The decision by Judge James Boasberg of the U.S. District Court of the District of Columbia is the latest in a number of twists and turns the suit has taken in recent months. Last June, Boasberg dismissed the FTC’s lawsuit but left the door open for the commission to refile an amended complaint.
In August, the FTC filed its amended complaint. Facebook, now under an umbrella company called Meta, asked the court to dismiss it again in a filing in December.
In his opinion on Tuesday, Boasberg said the FTC’s first complaint “stumbled out of the starting blocks.” He found that the amended complaint still made the same arguments, but had facts that were “far more robust and detailed than before,” specifically regarding Facebook’s “alleged monopoly.”
“Ultimately, whether the FTC will be able to prove its case and prevail at summary judgment and trial is anyone’s guess,” Boasberg wrote. “The court declines to engage in such speculation and simply concludes that at this motion-to-dismiss stage, where the FTC’s allegations are treated as true, the agency has stated a plausible claim for relief under Section 2 of the Sherman Act. The court, consequently, will deny Facebook’s motion.”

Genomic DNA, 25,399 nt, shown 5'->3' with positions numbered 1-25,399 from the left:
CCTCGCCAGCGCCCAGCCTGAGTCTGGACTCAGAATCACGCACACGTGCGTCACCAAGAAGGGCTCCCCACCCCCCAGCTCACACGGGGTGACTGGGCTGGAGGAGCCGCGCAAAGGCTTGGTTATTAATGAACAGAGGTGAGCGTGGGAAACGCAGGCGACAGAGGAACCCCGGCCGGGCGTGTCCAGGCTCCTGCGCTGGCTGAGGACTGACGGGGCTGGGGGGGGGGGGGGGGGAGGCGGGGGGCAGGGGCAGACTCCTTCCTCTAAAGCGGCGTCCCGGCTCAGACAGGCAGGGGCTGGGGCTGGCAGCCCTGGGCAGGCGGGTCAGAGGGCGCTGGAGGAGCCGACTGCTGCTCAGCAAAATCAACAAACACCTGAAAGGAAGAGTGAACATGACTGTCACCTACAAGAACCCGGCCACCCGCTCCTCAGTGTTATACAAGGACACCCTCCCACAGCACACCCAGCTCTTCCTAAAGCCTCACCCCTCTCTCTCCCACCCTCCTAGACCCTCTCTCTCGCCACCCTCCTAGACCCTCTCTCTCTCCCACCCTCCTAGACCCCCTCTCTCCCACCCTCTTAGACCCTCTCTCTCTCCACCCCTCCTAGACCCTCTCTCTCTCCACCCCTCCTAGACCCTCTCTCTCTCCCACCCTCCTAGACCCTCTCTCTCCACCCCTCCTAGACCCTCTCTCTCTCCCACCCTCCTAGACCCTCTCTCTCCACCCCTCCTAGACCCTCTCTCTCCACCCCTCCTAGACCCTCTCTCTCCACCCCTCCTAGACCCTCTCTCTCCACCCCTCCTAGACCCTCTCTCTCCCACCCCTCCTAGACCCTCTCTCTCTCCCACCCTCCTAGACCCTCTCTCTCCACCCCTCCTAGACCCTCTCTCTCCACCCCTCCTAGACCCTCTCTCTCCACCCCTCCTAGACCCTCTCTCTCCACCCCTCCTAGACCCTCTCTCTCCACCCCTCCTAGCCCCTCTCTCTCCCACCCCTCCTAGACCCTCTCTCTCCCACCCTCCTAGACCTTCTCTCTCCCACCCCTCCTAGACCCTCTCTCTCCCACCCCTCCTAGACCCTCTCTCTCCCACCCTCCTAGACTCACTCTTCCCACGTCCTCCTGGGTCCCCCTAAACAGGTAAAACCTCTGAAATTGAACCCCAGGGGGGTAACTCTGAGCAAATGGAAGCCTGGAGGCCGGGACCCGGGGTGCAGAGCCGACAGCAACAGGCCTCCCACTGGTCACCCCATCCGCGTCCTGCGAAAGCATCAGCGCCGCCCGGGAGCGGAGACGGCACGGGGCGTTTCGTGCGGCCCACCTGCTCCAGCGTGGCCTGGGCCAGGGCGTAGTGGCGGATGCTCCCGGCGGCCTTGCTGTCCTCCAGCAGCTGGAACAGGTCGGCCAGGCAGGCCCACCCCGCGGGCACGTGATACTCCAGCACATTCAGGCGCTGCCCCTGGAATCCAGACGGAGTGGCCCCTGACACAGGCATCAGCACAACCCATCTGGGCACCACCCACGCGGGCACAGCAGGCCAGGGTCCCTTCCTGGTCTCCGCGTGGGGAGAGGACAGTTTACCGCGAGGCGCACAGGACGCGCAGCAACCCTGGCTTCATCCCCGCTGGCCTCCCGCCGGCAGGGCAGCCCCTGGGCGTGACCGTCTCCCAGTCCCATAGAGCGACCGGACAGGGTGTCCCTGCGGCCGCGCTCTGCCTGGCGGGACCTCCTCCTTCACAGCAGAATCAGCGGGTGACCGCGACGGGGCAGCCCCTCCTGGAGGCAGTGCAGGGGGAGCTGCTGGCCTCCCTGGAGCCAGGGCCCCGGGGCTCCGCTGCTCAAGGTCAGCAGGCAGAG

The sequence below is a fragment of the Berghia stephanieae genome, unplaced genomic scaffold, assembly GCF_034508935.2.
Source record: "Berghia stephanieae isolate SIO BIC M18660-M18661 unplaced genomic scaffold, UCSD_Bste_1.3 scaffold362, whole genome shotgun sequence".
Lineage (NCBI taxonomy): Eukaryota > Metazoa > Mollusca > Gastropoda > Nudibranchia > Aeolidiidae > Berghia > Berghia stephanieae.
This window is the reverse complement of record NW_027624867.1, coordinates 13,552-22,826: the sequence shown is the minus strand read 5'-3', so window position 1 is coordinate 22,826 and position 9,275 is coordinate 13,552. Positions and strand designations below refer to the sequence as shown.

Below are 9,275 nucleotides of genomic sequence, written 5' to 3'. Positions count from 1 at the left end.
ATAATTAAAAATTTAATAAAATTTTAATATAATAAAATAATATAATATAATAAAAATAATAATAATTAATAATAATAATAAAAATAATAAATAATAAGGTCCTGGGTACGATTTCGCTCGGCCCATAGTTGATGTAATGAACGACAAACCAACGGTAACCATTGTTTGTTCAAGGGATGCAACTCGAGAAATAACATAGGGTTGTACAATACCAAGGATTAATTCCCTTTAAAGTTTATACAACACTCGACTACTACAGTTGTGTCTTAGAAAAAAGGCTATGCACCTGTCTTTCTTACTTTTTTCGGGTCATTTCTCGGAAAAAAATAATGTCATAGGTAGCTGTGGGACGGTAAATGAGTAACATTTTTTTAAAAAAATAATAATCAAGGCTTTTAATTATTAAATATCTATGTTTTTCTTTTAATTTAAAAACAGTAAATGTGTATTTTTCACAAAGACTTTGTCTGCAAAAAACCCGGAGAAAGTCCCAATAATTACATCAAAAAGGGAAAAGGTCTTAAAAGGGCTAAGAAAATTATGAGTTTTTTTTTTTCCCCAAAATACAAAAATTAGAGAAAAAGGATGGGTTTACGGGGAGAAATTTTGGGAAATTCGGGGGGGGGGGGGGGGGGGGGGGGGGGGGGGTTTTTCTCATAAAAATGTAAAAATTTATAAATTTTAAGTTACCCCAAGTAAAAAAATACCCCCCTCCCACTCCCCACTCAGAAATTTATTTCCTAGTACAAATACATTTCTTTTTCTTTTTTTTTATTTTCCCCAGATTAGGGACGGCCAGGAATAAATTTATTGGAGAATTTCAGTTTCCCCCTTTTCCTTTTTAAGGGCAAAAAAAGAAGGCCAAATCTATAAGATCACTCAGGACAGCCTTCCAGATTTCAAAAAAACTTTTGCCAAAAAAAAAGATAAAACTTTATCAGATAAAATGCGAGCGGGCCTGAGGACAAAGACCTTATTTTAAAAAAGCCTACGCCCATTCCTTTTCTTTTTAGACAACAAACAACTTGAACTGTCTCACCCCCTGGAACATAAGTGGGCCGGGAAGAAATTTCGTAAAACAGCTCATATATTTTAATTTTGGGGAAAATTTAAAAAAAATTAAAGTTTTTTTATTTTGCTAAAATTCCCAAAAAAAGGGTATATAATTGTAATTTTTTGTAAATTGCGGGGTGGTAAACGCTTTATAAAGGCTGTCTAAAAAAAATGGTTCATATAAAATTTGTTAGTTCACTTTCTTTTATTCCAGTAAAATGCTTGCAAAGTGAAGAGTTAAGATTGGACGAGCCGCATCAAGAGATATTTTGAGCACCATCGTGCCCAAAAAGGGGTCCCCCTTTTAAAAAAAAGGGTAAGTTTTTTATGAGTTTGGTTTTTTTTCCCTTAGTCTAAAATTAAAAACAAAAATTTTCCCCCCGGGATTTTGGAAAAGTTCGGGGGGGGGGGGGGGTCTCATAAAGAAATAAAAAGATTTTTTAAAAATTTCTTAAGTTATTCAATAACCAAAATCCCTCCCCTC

Boasberg added: “Although the agency may well face a tall task down the road in proving its allegations, the court believes that it has now cleared the pleading bar and may proceed to discovery.”
Facebook has also aggressively pushed to have FTC Chair Lina Khan recuse herself from the case, something Boasberg also addressed in his opinion. Facebook—and other tech giants—have tried to have Khan recuse herself because of her history as a noted big tech critic.
Khan has drawn massive support from progressives, and lawmakers have said the companies trying to have her recuse herself was an attempt by the companies to “bully” their regulators.
“Although Khan has undoubtedly expressed views about Facebook’s monopoly power, these views do not suggest the type of ‘axe to grind’ based on personal animosity or financial conflict of interest that has disqualified prosecutors in the past,” the judge wrote, adding: “There is no indication that Chair Khan’s decision to seek reinstatement of the FTC’s suit against Facebook was based on anything other than her belief in the validity of the allegations. Such behavior does not necessitate recusal.”
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